Could Dunwoody’s notorious asterisk soon be omitted from the city’s logo?
The city’s 2017 proposed budget currently has $80,000 set aside to pay for a firm to create a new logo and slogan as part of a rebranding campaign – but city officials are wary of spending that much cash, especially after the controversial branding process of 2010.
At the City Council’s Oct. 10 meeting, Finance Director Chris Pike told members that because the city is readying to move into a new City Hall next year, it would make sense to conduct a rebranding campaign now so the new logo and slogan could be printed on new business cards, stationary, signage and other city materials along with the new address.
“If we were going to do a rebranding, this would be the most ideal time to do it,” Pike said.
Pike said the $80,000 figure was likely more than enough for what was needed to hire a marketing group. He also recommended the council discuss the topic more at its upcoming retreat early next year.
All councilmembers, however, expressed reluctance to commit that much money — or even any money — to rebranding the city.
“I’m not thrilled with the branding [costs]. We spent way too much on this last time,” said Councilmember Lynn Deutsch. She noted Sandy Springs just spent nearly $100,000 on its new logo and said there was no way she could support spending that much money for rebranding.
In 2010, the council, the Chamber of Commerce and the Conventions and Visitors Bureau of Dunwoody chipped in a combined $105,000 to hire a marketing firm to come up with a logo and slogan for the three entities.
The resulting logo says “Dunwoody” in blue accented by a lime-green asterisk. Beneath “Dunwoody” appear the words “Smart people – Smart City.” The original slogan was “Smart People – Smart Place,” but that had to be revised shortly after the logo was unveiled at a city music festival because city officials learned a city in Plano, Texas, used the same catchphrase.
At the time, a small but intense group of Dunwoody bloggers published criticisms of the original design. One popular complaint was that the logo looked like the Walmart logo with a yellow star and the slogan, “Save Money. Live Better.”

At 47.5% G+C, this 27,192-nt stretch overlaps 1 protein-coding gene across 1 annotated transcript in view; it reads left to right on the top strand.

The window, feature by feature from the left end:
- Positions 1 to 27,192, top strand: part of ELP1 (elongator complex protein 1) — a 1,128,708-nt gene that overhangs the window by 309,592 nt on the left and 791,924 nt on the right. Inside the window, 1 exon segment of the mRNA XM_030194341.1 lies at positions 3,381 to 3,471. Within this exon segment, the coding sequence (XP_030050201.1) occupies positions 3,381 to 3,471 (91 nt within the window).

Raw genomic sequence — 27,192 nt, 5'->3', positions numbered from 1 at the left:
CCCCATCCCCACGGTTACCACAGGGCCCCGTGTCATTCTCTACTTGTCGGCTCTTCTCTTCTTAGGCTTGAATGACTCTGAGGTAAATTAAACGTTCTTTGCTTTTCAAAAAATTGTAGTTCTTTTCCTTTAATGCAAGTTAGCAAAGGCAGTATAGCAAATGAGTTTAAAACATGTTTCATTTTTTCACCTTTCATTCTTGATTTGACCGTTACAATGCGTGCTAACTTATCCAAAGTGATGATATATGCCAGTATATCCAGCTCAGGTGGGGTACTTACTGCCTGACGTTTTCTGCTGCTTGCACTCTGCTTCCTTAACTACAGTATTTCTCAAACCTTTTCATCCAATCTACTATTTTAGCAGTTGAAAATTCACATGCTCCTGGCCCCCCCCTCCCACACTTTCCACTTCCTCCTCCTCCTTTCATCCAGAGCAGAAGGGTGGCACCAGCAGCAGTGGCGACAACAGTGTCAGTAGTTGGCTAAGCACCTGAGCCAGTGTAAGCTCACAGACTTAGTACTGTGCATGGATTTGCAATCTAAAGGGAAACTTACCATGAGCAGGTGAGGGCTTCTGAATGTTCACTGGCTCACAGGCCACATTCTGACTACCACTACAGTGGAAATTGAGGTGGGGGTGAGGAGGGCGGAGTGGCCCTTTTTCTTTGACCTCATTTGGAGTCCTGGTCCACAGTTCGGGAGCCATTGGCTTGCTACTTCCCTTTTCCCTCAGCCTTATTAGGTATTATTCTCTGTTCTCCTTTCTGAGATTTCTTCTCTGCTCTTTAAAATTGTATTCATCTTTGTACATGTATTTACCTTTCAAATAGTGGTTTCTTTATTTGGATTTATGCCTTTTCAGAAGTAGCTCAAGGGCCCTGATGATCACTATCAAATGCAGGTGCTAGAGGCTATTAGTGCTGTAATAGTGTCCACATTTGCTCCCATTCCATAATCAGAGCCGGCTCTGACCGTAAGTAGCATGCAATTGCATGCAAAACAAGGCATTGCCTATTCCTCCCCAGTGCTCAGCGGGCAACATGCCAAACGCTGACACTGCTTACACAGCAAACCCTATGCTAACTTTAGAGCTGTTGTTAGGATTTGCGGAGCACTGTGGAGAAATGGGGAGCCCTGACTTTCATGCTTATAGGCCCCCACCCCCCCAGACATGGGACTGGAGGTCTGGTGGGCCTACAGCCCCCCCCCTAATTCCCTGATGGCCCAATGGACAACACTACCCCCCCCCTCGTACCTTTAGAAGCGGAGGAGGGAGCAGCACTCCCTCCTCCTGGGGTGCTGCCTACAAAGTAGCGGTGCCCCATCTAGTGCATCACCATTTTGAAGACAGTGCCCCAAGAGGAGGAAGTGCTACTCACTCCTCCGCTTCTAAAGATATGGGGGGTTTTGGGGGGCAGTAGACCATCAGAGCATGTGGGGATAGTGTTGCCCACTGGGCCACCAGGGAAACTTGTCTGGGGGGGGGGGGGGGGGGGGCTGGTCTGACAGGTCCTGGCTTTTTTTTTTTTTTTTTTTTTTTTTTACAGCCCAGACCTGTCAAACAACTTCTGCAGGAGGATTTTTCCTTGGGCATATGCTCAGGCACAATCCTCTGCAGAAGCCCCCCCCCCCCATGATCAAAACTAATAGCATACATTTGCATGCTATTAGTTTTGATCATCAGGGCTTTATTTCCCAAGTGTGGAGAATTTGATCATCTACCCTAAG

Last year, the CVBD ditched the asterisk for its own logo.
The controversy of the logo campaign from six years ago still reverberates today, Deutsch said.
“We’ve done this once and it ended badly,” she said. “It’s still a pretty raw subject in our city.”
Councilmember Terry Nall harkened back to those days, saying he described the city’s current logo as the “Walmart asterisk.”
“Do we even need a slogan?” Nall asked. “We need to have a convincing argument to do this.”
Councilmember Doug Thompson said he didn’t believe the money spent in 2010 for a city logo was a good deal and said he doesn’t believe spending more money necessarily translates into a better product.
The process six years ago that included public meetings , he said, was frustrating and resulted in no consensus “and everybody was mad about it.”
“Now is a good time [to rebrand], but we don’t need to throw a lot of money at it and have meeting after meeting,” he said.
Councilmember Jim Riticher wondered if the costs for the new logo could be paid out of the city’s moving budget. Mayor Denis Shortal said he believed a sounding group of five citizens could come up with a logo and slogan.
Councilmembers Pam Tallmadge and Deutsch said they supported the idea of having a public slogan contest, with no guarantee of a winner, and then hiring a graphics designer to create the visual logo to go with it.
“It’s the perception … with our citizens we want to be real careful how we spend $80,000,” Tallmadge said.
The City Council directed Communications Director Bob Mullen to come up with a significantly lower price tag to be considered at the council’s next meeting Nov. 14 when the council is expected to vote on the budget.